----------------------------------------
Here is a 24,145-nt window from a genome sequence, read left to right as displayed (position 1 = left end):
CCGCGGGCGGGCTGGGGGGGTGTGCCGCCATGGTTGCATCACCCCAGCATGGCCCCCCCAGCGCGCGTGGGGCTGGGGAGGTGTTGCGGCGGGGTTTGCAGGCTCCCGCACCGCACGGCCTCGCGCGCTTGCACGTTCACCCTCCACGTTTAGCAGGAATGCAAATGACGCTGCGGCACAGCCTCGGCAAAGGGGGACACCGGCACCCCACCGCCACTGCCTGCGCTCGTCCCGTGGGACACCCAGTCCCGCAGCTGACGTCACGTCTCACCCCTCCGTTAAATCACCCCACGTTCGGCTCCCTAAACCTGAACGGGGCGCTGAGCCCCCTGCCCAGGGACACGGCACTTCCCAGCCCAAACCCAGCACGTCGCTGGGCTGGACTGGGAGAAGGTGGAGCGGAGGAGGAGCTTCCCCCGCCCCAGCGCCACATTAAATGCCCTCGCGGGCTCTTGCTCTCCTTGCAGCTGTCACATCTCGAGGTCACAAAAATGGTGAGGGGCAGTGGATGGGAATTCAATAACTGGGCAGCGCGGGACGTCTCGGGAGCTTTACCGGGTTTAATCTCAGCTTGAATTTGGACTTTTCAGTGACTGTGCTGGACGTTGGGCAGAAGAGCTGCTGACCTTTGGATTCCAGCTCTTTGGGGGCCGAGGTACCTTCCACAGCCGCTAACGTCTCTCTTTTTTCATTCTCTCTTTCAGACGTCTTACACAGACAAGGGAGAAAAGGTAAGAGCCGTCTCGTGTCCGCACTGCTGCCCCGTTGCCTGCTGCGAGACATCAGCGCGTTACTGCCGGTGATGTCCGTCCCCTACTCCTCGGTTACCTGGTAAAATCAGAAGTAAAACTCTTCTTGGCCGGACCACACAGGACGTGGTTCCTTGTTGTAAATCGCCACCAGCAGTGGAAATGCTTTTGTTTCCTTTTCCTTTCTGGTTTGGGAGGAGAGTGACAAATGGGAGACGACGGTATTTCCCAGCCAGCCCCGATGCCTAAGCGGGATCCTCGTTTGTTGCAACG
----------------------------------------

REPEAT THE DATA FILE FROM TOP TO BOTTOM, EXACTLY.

Here is a 24,145-nt window from a genome sequence, read left to right as displayed (position 1 = left end):
CCGCGGGCGGGCTGGGGGGGTGTGCCGCCATGGTTGCATCACCCCAGCATGGCCCCCCCAGCGCGCGTGGGGCTGGGGAGGTGTTGCGGCGGGGTTTGCAGGCTCCCGCACCGCACGGCCTCGCGCGCTTGCACGTTCACCCTCCACGTTTAGCAGGAATGCAAATGACGCTGCGGCACAGCCTCGGCAAAGGGGGACACCGGCACCCCACCGCCACTGCCTGCGCTCGTCCCGTGGGACACCCAGTCCCGCAGCTGACGTCACGTCTCACCCCTCCGTTAAATCACCCCACGTTCGGCTCCCTAAACCTGAACGGGGCGCTGAGCCCCCTGCCCAGGGACACGGCACTTCCCAGCCCAAACCCAGCACGTCGCTGGGCTGGACTGGGAGAAGGTGGAGCGGAGGAGGAGCTTCCCCCGCCCCAGCGCCACATTAAATGCCCTCGCGGGCTCTTGCTCTCCTTGCAGCTGTCACATCTCGAGGTCACAAAAATGGTGAGGGGCAGTGGATGGGAATTCAATAACTGGGCAGCGCGGGACGTCTCGGGAGCTTTACCGGGTTTAATCTCAGCTTGAATTTGGACTTTTCAGTGACTGTGCTGGACGTTGGGCAGAAGAGCTGCTGACCTTTGGATTCCAGCTCTTTGGGGGCCGAGGTACCTTCCACAGCCGCTAACGTCTCTCTTTTTTCATTCTCTCTTTCAGACGTCTTACACAGACAAGGGAGAAAAGGTAAGAGCCGTCTCGTGTCCGCACTGCTGCCCCGTTGCCTGCTGCGAGACATCAGCGCGTTACTGCCGGTGATGTCCGTCCCCTACTCCTCGGTTACCTGGTAAAATCAGAAGTAAAACTCTTCTTGGCCGGACCACACAGGACGTGGTTCCTTGTTGTAAATCGCCACCAGCAGTGGAAATGCTTTTGTTTCCTTTTCCTTTCTGGTTTGGGAGGAGAGTGACAAATGGGAGACGACGGTATTTCCCAGCCAGCCCCGATGCCTAAGCGGGATCCTCGTTTGTTGCAACG